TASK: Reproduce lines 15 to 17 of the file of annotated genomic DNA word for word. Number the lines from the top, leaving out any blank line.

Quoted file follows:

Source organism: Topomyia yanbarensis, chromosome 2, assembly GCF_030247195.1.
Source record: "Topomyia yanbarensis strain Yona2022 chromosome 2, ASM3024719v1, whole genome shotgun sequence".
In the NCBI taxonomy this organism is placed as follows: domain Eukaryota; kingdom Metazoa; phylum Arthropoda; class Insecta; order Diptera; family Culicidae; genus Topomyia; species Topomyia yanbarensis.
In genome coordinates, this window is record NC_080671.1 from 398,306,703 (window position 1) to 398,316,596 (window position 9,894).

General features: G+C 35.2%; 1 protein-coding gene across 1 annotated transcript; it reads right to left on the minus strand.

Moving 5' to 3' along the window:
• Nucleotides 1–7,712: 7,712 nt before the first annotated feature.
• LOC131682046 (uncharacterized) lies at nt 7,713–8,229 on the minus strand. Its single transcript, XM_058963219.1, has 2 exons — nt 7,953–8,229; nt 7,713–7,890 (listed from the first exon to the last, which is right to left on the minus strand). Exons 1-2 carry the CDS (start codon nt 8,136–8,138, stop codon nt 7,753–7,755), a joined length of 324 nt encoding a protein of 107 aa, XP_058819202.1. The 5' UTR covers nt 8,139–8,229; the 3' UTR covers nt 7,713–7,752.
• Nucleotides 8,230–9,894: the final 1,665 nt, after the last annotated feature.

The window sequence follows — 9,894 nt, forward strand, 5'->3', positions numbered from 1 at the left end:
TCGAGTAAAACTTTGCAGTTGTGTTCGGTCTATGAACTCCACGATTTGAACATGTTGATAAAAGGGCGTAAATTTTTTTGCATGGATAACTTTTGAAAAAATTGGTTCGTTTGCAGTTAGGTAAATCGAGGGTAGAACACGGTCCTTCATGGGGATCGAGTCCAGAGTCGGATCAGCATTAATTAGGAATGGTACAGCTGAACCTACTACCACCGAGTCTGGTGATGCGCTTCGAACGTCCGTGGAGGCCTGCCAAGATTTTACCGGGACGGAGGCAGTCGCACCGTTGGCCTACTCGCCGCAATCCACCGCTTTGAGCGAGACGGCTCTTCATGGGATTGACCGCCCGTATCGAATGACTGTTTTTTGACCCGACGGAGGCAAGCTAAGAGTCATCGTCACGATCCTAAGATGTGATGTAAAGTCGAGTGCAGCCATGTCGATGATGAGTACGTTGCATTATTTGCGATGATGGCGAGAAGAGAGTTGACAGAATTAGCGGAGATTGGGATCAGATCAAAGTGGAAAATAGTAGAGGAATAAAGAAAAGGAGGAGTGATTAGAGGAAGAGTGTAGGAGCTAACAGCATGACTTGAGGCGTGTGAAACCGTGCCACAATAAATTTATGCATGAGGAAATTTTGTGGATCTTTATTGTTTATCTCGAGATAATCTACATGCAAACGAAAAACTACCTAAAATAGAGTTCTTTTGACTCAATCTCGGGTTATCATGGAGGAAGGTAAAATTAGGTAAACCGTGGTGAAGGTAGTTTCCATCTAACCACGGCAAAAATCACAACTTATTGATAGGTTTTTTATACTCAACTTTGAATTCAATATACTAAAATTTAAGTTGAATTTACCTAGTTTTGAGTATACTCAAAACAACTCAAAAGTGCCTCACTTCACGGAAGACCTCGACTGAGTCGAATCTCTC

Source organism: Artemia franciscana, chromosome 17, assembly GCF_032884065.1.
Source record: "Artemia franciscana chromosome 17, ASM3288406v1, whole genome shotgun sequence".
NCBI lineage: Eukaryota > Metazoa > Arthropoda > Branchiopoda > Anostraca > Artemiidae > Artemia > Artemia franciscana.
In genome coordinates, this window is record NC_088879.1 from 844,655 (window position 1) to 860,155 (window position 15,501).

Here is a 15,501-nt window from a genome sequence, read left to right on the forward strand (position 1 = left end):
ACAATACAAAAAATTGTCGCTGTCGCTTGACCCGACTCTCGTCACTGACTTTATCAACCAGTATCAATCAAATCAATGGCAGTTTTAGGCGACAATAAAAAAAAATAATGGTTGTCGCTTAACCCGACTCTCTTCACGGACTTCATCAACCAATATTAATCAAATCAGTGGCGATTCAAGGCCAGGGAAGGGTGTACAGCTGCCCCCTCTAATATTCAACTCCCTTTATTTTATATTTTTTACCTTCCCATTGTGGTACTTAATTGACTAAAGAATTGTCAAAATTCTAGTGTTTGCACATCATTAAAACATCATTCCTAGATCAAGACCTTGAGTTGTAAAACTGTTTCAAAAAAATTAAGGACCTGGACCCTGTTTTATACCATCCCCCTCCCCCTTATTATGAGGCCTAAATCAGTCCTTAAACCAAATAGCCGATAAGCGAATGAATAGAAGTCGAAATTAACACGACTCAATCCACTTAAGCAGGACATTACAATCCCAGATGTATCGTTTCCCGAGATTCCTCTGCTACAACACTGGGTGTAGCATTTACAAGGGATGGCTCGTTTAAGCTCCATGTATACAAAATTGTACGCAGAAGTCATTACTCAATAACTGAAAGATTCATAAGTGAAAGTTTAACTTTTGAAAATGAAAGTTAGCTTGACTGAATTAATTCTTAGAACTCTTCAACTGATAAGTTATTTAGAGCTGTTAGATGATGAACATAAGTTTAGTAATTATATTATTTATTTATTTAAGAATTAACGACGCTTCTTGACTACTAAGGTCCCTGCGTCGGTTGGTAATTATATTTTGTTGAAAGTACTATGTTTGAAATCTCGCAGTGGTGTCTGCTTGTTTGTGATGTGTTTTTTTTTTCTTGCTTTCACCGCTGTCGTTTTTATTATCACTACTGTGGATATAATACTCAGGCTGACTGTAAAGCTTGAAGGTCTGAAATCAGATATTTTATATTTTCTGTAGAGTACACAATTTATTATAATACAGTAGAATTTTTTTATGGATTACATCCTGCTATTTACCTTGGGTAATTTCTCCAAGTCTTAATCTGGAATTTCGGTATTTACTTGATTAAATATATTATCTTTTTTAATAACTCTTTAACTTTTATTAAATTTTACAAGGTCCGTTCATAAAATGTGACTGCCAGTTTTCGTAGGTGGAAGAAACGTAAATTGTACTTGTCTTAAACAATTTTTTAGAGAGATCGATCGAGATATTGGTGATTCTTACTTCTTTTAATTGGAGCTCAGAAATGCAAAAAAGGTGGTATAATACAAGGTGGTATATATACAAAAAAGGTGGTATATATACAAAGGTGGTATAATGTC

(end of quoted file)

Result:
In genome coordinates, this window is record NC_088879.1 from 844,655 (window position 1) to 860,155 (window position 15,501).

Here is a 15,501-nt window from a genome sequence, read left to right on the forward strand (position 1 = left end):
ACAATACAAAAAATTGTCGCTGTCGCTTGACCCGACTCTCGTCACTGACTTTATCAACCAGTATCAATCAAATCAATGGCAGTTTTAGGCGACAATAAAAAAAAATAATGGTTGTCGCTTAACCCGACTCTCTTCACGGACTTCATCAACCAATATTAATCAAATCAGTGGCGATTCAAGGCCAGGGAAGGGTGTACAGCTGCCCCCTCTAATATTCAACTCCCTTTATTTTATATTTTTTACCTTCCCATTGTGGTACTTAATTGACTAAAGAATTGTCAAAATTCTAGTGTTTGCACATCATTAAAACATCATTCCTAGATCAAGACCTTGAGTTGTAAAACTGTTTCAAAAAAATTAAGGACCTGGACCCTGTTTTATACCATCCCCCTCCCCCTTATTATGAGGCCTAAATCAGTCCTTAAACCAAATAGCCGATAAGCGAATGAATAGAAGTCGAAATTAACACGACTCAATCCACTTAAGCAGGACATTACAATCCCAGATGTATCGTTTCCCGAGATTCCTCTGCTACAACACTGGGTGTAGCATTTACAAGGGATGGCTCGTTTAAGCTCCATGTATACAAAATTGTACGCAGAAGTCATTACTCAATAACTGAAAGATTCATAAGTGAAAGTTTAACTTTTGAAAATGAAAGTTAGCTTGACTGAATTAATTCTTAGAACTCTTCAACTGATAAGTTATTTAGAGCTGTTAGATGATGAACATAAGTTTAGTAATTATATTATTTATTTATTTAAGAATTAACGACGCTTCTTGACTACTAAGGTCCCTGCGTCGGTTGGTAATTATATTTTGTTGAAAGTACTATGTTTGAAATCTCGCAGTGGTGTCTGCTTGTTTGTGATGTGTTTTTTTTTTCTTGCTTTCACCGCTGTCGTTTTTATTATCACTACTGTGGATATAATACTCAGGCTGACTGTAAAGCTTGAAGGTCTGAAATCAGATATTTTATATTTTCTGTAGAGTACACAATTTATTATAATACAGTAGAATTTTTTTATGGATTACATCCTGCTATTTACCTTGGGTAATTTCTCCAAGTCTTAATCTGGAATTTCGGTATTTACTTGATTAAATATATTATCTTTTTTAATAACTCTTTAACTTTTATTAAATTTTACAAGGTCCGTTCATAAAATGTGACTGCCAGTTTTCGTAGGTGGAAGAAACGTAAATTGTACTTGTCTTAAACAATTTTTTAGAGAGATCGATCGAGATATTGGTGATTCTTACTTCTTTTAATTGGAGCTCAGAAATGCAAAAAAGGTGGTATAATACAAGGTGGTATATATACAAAAAAGGTGGTATATATACAAAGGTGGTATAATGTC